A message from IUCN Director General Julia Marton-Lefèvre on Earth Hour
26 March 2008 | News story
IUCN Director General Julia Marton-Lefèvre says: “On March 29, 2008, cities across the world will turn off their lights for Earth Hour, an event designed to raise awareness about climate change and symbolize that working together the people of the world can make a difference in the fight against climate change.
Earth Hour has grown from a single event in Sydney, Australia in 2007 to a global phenomenon that will occur across six continents and in as many as 20 cities in 2008.
The goal now is to get thousands of businesses and individuals to participate in this historic event, through which they can show the world that addressing climate change is one of the most critical issues facing our world today.
Last year 2.2 million people and 2100 Sydney businesses turned off their lights for one hour. This massive collective effort reduced Sydney's energy consumption by 10.2 percent for one hour, which is the equivalent effect of taking 48,000 cars off the road for a year.
With Sydney icons like the Harbour Bridge and Opera House turning their lights off, and unique events such as weddings by candlelight, the world took notice.
This is now a global movement which IUCN wholeheartedly supports – as this movement grows we encourage more cities and communities to participate in Earth Hour.”
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About Earth Hour
Organized by WWF and created to take a stand against the greatest threat our planet has ever faced, Earth Hour uses the simple action of turning off the lights for one hour to deliver a powerful message about the need for action on global warming. This simple act has captured the hearts and minds of people all over the world. As a result, at 8pm on March 29, 2008, millions of people in some of the world’s major cities, including Copenhagen, Toronto, Chicago, Melbourne, Brisbane, Tel Aviv and Manila will unite and switch off for Earth Hour. www.earthhour.org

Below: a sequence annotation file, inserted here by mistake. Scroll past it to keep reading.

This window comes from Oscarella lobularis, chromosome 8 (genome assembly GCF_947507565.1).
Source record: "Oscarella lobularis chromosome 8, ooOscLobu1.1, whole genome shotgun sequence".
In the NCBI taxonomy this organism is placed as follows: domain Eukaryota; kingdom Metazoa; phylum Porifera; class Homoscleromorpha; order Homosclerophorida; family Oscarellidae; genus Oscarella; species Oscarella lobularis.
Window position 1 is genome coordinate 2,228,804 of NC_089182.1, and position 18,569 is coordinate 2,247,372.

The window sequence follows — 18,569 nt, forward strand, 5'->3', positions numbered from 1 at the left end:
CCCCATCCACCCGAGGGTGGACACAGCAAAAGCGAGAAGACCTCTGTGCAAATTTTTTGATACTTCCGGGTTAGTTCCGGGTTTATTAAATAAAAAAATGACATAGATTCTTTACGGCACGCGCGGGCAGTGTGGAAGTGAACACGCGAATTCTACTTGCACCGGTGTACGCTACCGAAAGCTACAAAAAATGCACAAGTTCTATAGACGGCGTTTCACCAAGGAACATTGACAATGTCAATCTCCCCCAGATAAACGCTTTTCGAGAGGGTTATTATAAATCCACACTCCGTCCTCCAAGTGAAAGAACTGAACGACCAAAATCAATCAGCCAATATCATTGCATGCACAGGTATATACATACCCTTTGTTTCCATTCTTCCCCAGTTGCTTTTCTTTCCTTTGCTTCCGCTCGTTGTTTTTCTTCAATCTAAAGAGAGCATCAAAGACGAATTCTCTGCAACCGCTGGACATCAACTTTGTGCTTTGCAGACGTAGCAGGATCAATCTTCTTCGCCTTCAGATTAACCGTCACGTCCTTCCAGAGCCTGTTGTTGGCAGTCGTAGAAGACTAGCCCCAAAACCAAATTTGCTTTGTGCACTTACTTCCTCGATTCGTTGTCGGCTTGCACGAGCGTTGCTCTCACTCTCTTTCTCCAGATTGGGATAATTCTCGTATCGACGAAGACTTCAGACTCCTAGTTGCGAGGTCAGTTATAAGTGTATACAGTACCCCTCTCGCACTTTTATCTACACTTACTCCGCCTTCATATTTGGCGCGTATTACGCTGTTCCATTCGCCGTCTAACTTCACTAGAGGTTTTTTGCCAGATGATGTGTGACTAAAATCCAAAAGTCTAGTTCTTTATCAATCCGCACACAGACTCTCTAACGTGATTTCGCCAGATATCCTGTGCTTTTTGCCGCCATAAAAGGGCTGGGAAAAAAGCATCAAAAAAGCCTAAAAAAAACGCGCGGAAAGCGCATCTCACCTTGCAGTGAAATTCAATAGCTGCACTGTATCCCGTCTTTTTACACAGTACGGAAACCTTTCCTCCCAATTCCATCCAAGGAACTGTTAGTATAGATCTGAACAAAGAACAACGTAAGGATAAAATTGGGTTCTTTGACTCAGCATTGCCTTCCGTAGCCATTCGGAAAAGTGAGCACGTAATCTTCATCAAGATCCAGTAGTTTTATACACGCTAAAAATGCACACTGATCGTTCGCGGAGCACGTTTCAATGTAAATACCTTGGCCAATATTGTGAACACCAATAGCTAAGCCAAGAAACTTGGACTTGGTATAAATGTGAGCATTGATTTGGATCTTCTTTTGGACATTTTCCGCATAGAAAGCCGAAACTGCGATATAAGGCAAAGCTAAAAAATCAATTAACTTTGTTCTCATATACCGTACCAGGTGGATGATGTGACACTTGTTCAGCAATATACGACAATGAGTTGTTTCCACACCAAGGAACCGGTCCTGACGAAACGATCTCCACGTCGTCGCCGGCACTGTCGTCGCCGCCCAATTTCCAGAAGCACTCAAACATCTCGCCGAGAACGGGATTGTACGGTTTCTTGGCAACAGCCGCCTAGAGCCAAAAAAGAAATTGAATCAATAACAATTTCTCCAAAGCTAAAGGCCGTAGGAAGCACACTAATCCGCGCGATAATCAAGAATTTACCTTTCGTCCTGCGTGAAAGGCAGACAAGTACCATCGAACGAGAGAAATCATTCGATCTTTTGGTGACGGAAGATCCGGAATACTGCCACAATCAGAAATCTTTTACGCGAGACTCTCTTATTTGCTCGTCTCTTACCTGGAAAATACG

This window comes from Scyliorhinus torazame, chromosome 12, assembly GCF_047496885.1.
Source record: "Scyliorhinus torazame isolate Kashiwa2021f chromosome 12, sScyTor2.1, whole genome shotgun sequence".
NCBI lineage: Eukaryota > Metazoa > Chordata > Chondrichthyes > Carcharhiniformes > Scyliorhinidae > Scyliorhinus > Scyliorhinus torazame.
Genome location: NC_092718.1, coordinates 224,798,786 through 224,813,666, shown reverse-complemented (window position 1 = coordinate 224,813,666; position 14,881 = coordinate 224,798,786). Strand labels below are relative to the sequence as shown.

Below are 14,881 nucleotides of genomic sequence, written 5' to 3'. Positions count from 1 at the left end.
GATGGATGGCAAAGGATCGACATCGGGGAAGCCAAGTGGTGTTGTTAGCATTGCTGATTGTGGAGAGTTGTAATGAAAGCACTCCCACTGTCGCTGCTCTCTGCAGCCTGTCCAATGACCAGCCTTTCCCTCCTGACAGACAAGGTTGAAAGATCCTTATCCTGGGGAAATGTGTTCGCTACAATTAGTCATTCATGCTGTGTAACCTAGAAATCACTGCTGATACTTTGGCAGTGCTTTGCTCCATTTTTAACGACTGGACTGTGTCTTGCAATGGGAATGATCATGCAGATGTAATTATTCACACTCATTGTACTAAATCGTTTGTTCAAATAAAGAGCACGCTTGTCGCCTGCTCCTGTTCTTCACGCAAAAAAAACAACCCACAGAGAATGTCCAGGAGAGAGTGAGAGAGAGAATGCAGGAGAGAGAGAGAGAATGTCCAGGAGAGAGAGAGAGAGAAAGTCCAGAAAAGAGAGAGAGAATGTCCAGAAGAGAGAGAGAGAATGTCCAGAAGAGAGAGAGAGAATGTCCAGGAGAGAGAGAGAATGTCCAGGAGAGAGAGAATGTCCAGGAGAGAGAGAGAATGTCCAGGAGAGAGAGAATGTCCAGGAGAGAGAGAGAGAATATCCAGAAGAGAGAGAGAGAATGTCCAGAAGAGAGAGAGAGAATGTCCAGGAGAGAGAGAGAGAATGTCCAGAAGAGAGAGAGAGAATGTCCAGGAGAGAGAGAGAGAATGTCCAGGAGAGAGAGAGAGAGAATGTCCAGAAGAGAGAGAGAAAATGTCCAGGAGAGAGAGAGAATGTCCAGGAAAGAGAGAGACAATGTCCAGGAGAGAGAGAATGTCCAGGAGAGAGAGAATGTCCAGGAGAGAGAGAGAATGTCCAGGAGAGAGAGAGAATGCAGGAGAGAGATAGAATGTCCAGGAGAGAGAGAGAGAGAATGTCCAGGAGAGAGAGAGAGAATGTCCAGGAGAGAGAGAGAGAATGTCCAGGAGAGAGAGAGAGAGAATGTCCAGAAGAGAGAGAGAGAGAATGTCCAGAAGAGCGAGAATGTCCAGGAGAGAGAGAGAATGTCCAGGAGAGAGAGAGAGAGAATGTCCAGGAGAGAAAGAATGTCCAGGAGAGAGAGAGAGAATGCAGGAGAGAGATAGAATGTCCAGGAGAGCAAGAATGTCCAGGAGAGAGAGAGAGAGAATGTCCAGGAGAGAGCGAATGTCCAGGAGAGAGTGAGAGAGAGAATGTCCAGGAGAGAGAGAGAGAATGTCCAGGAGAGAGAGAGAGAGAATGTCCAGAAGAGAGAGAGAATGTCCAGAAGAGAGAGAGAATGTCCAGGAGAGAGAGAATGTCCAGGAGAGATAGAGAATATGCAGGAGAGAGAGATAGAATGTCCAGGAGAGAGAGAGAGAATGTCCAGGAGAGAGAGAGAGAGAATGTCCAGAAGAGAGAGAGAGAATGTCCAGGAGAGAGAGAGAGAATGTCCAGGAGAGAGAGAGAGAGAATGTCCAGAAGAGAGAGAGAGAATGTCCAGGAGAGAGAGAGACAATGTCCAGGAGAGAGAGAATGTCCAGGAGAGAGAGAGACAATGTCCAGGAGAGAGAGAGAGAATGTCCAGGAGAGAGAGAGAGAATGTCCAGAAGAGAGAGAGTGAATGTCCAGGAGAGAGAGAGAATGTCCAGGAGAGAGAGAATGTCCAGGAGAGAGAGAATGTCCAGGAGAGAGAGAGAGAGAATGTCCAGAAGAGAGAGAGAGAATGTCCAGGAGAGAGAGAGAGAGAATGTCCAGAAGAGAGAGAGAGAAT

IUCN, the International Union for Conservation of Nature, helps the world find pragmatic solutions to our most pressing environment and development challenges by supporting scientific research; managing field projects all over the world; and bringing governments, NGOs, the UN, international conventions and companies together to develop policy, laws and best practice.
IUCN is the world’s oldest and largest global environmental network. IUCN is a democratic union with more than 1,000 government and NGO member organizations, and some 10,000 volunteer scientists in more than 150 countries. IUCN’s work is supported by 1,100 professional staff in 62 countries and hundreds of partners in public, NGO and private sectors around the world. www.iucn.org